By Kirk Landers
America was just emerging from the oil-embargo recessions of the ‘70s when Ford ended a long, miserable period of automobile engineering by introducing several stunning new models, including an ‘80s reprise of the Boss 302 Mustang. It combined the head-snapping performance of the first pony cars with a level of fuel efficiency once thought impossible in a V8 engine.
An act of providence gave me almost exclusive access to the cars and to Ford’s proving ground facilities for a morning. I used the opportunity to drive the vehicles maniacally in several different venues. It was while driving the Mustang on the handling track — and spinning out repeatedly — that I realized America was once again fielding cars that could go fast enough to kill yourself in.
It was an odd sensation and it has never left me.
On one hand, as a young automotive editor, it was a moment of ecstasy in a day filled with unending joy. We had been driving ugly, underpowered econoboxes for nearly a decade. Unless you built your own car, driving had become tedium. I used to dream of getting out of my wretched company car and shooting it with a pistol, like a cowboy putting down a horse with a broken leg. It was the only moment of pleasure I got from the vehicle.
Enter the re-engineered 302-cubic-inch V8 Mustang. It seemed like — and was — the beginning of a new era for car enthusiasts in America.
But there was this other rush, too, a more sober one: You really could kill yourself in a vehicle like this, one that begged to be driven hard right up to the time you wrapped it around a tree or rolled it a few times in to a ditch.
That moment of rational insight didn’t change my appetite for hot cars, though my choices have been an eclectic spectrum defined on one end by a Corvette and on the other by a Mini Cooper S. But it did plant a thought that changed how I drive, and changed my perspective on highway safety.
In the ‘90s, when I got involved with road issues as a construction writer, I learned that rural roads produce a much higher rate of fatalities than other driving venues in America. I understood. Quiet, bucolic country roads can produce the same kind of narcotic effect that hot cars do, encouraging people to focus on the aesthetics of the driving experience rather than the weighty responsibilities that come with it.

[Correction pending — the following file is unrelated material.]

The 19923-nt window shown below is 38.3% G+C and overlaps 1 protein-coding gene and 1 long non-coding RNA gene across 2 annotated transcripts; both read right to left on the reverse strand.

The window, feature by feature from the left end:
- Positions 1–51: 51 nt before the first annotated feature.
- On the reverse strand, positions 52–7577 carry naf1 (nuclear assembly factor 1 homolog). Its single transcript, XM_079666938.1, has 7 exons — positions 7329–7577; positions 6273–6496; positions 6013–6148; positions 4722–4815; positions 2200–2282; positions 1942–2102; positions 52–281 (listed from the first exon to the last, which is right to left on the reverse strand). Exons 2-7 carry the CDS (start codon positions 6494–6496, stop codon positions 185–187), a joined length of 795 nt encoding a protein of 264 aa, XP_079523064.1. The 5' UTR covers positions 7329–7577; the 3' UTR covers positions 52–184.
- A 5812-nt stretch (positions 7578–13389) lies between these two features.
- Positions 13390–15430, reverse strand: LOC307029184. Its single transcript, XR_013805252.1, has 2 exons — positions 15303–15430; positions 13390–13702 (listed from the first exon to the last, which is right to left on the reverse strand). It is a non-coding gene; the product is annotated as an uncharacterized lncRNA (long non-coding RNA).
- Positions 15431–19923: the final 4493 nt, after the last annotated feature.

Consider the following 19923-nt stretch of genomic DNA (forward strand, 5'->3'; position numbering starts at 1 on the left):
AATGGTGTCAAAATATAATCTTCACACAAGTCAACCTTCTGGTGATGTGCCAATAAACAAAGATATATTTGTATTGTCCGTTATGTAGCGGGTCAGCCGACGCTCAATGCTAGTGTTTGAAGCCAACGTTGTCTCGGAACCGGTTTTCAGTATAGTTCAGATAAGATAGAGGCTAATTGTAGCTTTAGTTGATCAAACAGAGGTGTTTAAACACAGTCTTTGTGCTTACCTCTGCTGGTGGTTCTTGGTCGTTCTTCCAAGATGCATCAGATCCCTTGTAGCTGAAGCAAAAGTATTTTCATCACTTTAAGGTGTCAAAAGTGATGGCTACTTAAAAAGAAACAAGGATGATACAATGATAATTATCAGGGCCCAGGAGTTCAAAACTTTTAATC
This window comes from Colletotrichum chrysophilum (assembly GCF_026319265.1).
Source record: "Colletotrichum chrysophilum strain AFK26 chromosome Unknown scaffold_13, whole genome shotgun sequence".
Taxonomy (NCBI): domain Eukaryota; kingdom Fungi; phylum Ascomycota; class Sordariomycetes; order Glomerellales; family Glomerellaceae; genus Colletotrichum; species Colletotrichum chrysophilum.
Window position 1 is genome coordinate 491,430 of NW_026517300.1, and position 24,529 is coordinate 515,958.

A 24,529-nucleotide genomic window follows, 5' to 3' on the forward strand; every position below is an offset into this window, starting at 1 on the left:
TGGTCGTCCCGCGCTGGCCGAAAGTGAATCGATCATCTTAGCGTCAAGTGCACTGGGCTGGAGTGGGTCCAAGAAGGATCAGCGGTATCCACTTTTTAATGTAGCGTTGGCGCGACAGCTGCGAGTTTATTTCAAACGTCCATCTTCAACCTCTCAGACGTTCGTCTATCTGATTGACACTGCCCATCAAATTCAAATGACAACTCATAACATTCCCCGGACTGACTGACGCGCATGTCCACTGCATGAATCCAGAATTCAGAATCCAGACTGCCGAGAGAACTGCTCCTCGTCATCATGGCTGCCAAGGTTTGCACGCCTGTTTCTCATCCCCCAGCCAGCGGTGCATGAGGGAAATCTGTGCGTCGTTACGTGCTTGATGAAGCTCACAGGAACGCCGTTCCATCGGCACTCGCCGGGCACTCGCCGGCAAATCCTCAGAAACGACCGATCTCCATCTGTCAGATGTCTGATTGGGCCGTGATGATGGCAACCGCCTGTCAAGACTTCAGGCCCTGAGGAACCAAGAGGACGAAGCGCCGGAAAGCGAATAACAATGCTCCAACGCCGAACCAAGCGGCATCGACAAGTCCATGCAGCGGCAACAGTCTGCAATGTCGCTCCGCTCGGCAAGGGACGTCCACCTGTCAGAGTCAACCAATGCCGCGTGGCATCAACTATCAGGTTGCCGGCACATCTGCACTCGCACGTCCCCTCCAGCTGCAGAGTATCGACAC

My Mustang moment also changed my attitude toward safety advocates, who had been painted as overbearing, car-hating bureaucrats in the automotive press of the ‘70s and ‘80s.
That evolution came full circle last year, when the Federal Highway Administration issued a report showing that the rate of driving fatalities per vehicle miles driven had fallen to the lowest number in decades. FHWA attributed the breathtaking improvement to a combination of proactive measures, including programs to improve the safety of rural roads, to increase seat belt usage, and to crack down on impaired and/or distracted drivers.
As one who considered much of that effort to be political propaganda, I have to say, I’m impressed. And I was wrong. I thought 50,000 traffic fatalities annually, give or take a few thousand, was a reasonable number and one that we would never really improve upon. Fortunately, others were not encumbered with my beliefs and made real progress in an important area.
Finally, one of the most striking things about the programs that produced this improvement is that they cost very little. In a political culture where opportunistic politicians and media personalities rant endlessly about government inefficiency, this example of remarkable efficiency has gone largely unreported.
I can’t make up for that, but I can say thanks to all who persevered and overcame. Your work has made our lives better.